Little Known Reasons for B12 Deficiency
Vitamin B12 deficiency is a condition resulting from low B12 levels in the body due to inadequate food intake or malabsorption. While it is usually asymptomatic in nature, severe cases of B12 deficiency may result to irreversible damage to the nervous system. Inadequate dietary intake, surgery of the stomach or intestine, and some hereditary diseases are just a few of the most familiar causes of Vitamin B12 deficiency. However, there are a lot more uncommon reasons why an individual will most likely to develop vitamin B12 deficiency. Here are a few examples:
1. Long-term Use of Medications such as:
Metformin, an oral anti-diabetic drug, may reduce serum levels of vitamin B12. New research finding reported that a third of those who took Metformin for long periods of at least 5 years or more developed megaloblastic anemia resulting from B12 deficiency. Of course, not with Metformin use alone but coupled with poor dietary intake. However, the condition is reversible through oral calcium supplements.
- Antacid Drugs
H2 blockers reduce secretion of gastric acids, which may impede B12 absorption. Proton pump inhibitors, another type of antacid, also produce same effect, but are more likely to cause absence of gastric acid secretion. Since gastric acids are important in releasing dietary B12 from protein, it will affect the process of vitamin B12 absorption. However, B12 deficiency is unlikely to occur unless use of antacids is prolonged (2 years or more).
Antibiotics destroy or weaken bacteria, which may also include those in the intestines. These drugs may upset bacteria that manufacture vitamin B12. Clinically significant B12 deficiency rarely occurs, however prolonged use may hinder production of B12 in the body.
- Nitrous Oxide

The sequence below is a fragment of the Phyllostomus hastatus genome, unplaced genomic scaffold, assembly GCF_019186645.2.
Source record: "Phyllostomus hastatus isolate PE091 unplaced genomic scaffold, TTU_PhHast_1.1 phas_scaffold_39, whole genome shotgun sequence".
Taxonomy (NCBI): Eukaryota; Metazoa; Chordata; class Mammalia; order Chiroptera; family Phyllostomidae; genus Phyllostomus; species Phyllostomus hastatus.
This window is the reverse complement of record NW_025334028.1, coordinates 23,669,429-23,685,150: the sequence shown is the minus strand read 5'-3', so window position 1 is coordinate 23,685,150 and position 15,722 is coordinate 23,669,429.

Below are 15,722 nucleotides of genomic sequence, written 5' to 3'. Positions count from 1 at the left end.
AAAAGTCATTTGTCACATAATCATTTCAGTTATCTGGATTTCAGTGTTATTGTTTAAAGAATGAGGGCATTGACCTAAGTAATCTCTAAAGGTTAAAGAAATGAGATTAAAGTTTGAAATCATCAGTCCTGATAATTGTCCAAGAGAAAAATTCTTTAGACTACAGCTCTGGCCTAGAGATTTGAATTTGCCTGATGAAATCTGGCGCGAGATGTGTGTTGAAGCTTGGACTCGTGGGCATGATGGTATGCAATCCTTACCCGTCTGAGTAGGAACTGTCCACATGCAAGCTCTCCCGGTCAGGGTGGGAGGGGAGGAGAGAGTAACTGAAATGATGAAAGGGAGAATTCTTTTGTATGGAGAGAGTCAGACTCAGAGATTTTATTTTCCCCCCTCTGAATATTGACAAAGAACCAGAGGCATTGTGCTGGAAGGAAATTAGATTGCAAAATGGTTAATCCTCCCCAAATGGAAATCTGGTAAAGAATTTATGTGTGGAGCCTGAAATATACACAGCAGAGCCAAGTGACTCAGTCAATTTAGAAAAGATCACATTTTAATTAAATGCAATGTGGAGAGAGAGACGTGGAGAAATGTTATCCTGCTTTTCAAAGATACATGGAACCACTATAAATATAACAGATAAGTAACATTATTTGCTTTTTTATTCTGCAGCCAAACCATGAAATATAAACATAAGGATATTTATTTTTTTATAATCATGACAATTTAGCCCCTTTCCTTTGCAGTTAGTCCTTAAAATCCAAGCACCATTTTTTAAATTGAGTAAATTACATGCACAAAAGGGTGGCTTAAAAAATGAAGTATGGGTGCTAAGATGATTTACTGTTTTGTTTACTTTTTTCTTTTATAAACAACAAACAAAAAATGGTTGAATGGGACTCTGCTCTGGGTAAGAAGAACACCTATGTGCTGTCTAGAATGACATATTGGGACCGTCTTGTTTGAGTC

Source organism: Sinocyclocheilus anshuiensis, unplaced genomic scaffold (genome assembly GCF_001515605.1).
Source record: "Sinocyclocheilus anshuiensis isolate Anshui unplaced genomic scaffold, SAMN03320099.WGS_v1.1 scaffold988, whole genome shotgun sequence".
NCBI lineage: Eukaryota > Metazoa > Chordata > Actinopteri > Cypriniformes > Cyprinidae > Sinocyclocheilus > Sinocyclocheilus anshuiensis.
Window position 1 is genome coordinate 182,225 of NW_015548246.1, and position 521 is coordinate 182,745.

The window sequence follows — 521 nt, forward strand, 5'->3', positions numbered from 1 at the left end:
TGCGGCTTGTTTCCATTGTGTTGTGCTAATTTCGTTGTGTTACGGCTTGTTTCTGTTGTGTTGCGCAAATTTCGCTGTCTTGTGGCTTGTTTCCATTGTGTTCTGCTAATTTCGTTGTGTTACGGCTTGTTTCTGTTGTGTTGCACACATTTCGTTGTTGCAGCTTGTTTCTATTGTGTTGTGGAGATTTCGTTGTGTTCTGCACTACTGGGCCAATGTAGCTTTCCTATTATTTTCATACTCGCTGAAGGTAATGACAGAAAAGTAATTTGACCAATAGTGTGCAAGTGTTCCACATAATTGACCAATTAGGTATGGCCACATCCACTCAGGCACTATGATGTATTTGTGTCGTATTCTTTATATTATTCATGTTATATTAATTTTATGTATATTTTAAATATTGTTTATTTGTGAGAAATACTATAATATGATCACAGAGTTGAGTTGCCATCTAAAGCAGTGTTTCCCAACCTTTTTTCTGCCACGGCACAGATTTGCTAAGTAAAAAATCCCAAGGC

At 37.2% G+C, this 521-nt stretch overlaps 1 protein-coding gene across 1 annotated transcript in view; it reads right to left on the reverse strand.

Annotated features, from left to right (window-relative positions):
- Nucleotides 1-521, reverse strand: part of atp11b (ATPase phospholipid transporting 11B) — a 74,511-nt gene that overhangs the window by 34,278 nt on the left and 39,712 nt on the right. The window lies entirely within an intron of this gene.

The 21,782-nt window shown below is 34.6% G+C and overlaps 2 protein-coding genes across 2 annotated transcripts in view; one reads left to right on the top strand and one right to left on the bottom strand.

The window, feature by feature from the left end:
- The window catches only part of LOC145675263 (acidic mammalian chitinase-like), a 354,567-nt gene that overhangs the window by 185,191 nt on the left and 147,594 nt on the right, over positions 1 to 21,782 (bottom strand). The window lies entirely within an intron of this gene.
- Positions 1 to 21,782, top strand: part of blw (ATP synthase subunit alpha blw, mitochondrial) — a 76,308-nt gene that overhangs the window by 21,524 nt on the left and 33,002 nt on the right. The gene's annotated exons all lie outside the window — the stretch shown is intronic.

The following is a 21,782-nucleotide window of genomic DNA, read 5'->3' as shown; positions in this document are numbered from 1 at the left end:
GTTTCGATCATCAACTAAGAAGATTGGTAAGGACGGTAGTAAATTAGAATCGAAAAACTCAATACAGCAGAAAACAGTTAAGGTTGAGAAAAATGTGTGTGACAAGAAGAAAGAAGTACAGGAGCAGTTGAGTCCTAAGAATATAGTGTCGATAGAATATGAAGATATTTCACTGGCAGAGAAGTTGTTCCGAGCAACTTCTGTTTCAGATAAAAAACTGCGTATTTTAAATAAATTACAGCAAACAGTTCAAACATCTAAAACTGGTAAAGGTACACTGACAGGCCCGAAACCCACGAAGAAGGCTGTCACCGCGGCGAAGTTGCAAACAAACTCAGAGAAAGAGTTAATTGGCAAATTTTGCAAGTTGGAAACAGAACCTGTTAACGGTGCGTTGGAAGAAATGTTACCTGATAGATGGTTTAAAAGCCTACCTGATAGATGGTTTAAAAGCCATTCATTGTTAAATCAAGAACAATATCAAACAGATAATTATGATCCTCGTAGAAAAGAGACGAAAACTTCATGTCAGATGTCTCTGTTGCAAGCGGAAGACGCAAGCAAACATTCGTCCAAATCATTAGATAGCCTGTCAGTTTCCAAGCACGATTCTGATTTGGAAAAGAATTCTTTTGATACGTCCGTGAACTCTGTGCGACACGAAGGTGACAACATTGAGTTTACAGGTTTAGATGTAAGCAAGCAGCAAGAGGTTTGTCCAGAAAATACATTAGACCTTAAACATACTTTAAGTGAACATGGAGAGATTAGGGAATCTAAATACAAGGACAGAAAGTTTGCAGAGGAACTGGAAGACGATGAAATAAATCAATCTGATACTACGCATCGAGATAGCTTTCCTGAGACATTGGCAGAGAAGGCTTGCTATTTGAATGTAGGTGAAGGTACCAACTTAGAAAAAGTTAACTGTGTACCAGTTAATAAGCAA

Nitrous oxide, commonly used as anesthesia, may also inactivate vitamin B12 through oxidation. There were also reports that individuals with suspected B12 deficiency exhibited symptoms after a few days or weeks of exposure. However, those who have significant number of vitamin B12 stored in the body did not develop B12 deficiency except for those who repeatedly use it in prolonged periods such as recreational abuse.
- Aminosalicylic acid
Aminosalicylic acid can also reduce vitamin B12 levels for about 55% in general. Notable changes in the red blood cells and occasional cases of symptomatic anemia occurred due to B12 deficiency. These changes are part of the malabsorption syndrome and usually happen after several months of use.
- Slow-release Potassium Chloride
Potassium supplements do not necessarily cause B12 deficiency but may aggravate the condition. It significantly results to low B12 levels in the blood coupled with some risk factors that contributes to B12 deficiency.
2. Excessive Exposure to Inorganic Mercury
Inorganic mercury, commonly used in amalgam dental fillings and vaccines, oxidizes vitamin B12 (methylcobalamin) making it unable to cross the brain barriers. Thus, B12 deficiency in the central nervous system resulted from inorganic mercury toxicity in the brain and cerebrospinal fluids.
3. Strict Vegetarianism
A vegetarian diet has a greater risk developing B12 deficiency. Aside from the fact that it has limited food resources, it is even hard to absorb and easily destroyed. Since vitamin B12 is freely soluble, it is easily lost in cooking and processing. Aside from that, the nutrient is also sensitive to light, strong acids and alkali. With all these external factors affecting B12 intake, low B12 levels might be inevitable and may eventually lead to B12 deficiency.
4. Chronic Intestinal Infestation
Repeated intestinal infestations such as tapeworm and other similar parasites may result to low B12 levels since these parasites compete with the absorption of nutrients in the body.
5. Recurring Gastrointestinal Infections
Some case studies reported that 90% of those who developed B12 deficiency originally had Helicobacter Pylori. As we all know, the H. Pylori bacteria causes inflammation in the stomach or small intestine affecting the normal gastrointestinal functions. Thus, infections in the GI tract interfere with B12 absorption since the stomach and intestine are vital in the B12 absorption process.
There are still more than a few reasons on how you may develop B12 deficiency. Countless predisposing factors may also increase chances of B12 depletion. However, through proper diet intake and careful consideration of what medicines to take, B12 deficiency is far and most likely never to happen. Nevertheless, B12 supplements are readily available in various forms such as pills, intranasal sprays and injections, used singly or in combination with other supplements.
This Article is written by Lena Butler, contributor of Test Country Articles.
Little Known Reasons for B12 Deficiency
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